Academic Supervisor:
T. J. (Thomas) Baar

Increasingly our lives are mediated online, and take place in digital environments. With the rise of virtual reality, it is even possible to simulate a user's physical presence in a virtual or imaginary environment. Virtual reality has many different application areas, ranging from gaming and entertainment, to education and health care. But what happens when actors look around in an artificial world? How does it effect our emotions and interactions when we engage in a virtual world? 

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Online Learning | Online learning on sensitive topics for innovation in sustainable development and humanitarian aid

Stakeholder: Centre for Innovation - Monique Snijder
University: Leiden University
Academic Supervisor:
T. J. (Thomas) Baar

Online learning is growing fast; helping people to learn about any topic in their own time and at their own pace, not being restricted by any physical location. The high accessibility of online learning makes it easier to reach large numbers of people and contribute to sustainable development and humanitarian aid on a local level.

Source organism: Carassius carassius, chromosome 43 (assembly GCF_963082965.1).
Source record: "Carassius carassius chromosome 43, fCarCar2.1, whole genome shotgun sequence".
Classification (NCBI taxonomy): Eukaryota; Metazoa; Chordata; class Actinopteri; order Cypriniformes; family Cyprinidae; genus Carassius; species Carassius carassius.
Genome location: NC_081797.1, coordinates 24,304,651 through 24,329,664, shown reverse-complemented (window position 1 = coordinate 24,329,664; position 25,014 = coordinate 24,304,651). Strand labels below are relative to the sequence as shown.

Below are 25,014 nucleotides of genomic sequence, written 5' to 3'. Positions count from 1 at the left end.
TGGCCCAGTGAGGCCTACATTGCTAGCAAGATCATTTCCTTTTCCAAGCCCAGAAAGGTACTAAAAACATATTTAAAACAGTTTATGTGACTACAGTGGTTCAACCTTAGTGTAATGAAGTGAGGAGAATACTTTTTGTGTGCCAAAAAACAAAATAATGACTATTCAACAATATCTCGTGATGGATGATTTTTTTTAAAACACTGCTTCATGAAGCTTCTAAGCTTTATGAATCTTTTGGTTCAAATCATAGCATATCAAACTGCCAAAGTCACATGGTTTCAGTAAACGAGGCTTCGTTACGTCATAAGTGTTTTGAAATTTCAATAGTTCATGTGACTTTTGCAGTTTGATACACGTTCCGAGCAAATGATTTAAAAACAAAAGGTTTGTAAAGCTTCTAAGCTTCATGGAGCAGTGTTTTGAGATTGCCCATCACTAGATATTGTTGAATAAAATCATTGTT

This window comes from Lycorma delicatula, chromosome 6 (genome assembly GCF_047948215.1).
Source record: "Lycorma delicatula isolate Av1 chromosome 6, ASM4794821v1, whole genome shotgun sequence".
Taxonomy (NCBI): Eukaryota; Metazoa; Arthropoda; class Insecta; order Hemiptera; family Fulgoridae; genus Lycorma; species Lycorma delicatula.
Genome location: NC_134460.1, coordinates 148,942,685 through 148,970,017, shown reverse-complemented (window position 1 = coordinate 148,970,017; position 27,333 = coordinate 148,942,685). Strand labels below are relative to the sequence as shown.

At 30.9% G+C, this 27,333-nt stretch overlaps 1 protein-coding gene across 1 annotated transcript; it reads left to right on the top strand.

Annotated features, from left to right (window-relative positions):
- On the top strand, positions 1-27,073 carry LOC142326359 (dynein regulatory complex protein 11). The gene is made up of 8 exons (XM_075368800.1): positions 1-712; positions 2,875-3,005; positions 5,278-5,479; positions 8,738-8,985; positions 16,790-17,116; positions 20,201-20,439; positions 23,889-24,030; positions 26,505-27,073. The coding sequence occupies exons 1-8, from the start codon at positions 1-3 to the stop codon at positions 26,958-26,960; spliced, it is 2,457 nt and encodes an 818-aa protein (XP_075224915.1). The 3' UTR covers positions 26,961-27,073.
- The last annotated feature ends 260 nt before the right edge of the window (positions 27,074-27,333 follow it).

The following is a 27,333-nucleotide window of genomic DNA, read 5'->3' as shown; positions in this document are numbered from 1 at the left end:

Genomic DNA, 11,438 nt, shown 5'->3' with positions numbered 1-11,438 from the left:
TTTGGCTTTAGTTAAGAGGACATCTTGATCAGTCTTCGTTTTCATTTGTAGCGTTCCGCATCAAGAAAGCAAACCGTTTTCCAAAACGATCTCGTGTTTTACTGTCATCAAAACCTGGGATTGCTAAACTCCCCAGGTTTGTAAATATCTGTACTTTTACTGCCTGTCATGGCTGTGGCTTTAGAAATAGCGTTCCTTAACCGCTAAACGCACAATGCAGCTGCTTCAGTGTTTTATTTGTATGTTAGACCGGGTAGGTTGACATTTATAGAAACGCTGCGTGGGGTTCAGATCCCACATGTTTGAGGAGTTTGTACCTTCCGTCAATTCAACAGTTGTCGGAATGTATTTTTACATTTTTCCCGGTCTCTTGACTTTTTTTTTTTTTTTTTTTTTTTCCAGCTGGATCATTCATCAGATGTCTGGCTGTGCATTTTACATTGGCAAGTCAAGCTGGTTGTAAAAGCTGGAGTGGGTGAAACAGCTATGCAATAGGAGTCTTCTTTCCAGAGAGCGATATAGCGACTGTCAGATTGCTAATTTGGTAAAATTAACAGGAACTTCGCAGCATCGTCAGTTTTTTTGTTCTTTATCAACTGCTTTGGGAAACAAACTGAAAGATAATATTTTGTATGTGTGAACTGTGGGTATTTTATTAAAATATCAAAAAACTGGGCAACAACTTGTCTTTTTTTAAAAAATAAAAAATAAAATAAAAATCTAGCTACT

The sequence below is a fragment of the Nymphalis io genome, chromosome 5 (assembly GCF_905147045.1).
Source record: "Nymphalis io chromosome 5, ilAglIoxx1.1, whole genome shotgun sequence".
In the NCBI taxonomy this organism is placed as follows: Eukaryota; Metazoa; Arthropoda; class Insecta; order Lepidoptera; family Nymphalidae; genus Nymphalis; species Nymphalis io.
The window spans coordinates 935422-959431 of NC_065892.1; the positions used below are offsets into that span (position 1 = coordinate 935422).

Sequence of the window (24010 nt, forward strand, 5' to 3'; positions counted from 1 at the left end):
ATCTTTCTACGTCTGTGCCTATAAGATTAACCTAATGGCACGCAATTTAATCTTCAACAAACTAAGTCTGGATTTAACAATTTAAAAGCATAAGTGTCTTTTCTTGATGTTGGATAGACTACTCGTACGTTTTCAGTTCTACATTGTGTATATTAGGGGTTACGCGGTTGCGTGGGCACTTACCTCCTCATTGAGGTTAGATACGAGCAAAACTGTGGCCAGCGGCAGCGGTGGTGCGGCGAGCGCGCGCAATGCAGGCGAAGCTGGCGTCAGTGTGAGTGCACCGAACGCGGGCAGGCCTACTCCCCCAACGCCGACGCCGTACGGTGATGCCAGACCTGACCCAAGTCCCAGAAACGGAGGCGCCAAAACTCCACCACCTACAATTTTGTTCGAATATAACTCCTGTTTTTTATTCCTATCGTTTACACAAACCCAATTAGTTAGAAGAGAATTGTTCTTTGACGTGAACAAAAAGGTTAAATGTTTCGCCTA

Within these developments, there are different tensions and challenges emerging:

  • The participant’s privacy versus a safe online environment
  • Reaching large numbers of people versus sensitive information
  • Facilitating learning versus conducting research and collecting data

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Biomass Fuels and Fluidized Bed Reactors: The Future of Renewable Energy Production?

Stakeholder: Barry Fitzgerald (TU Delft – 3ME) - https://bwscience.com/
University: TU Delft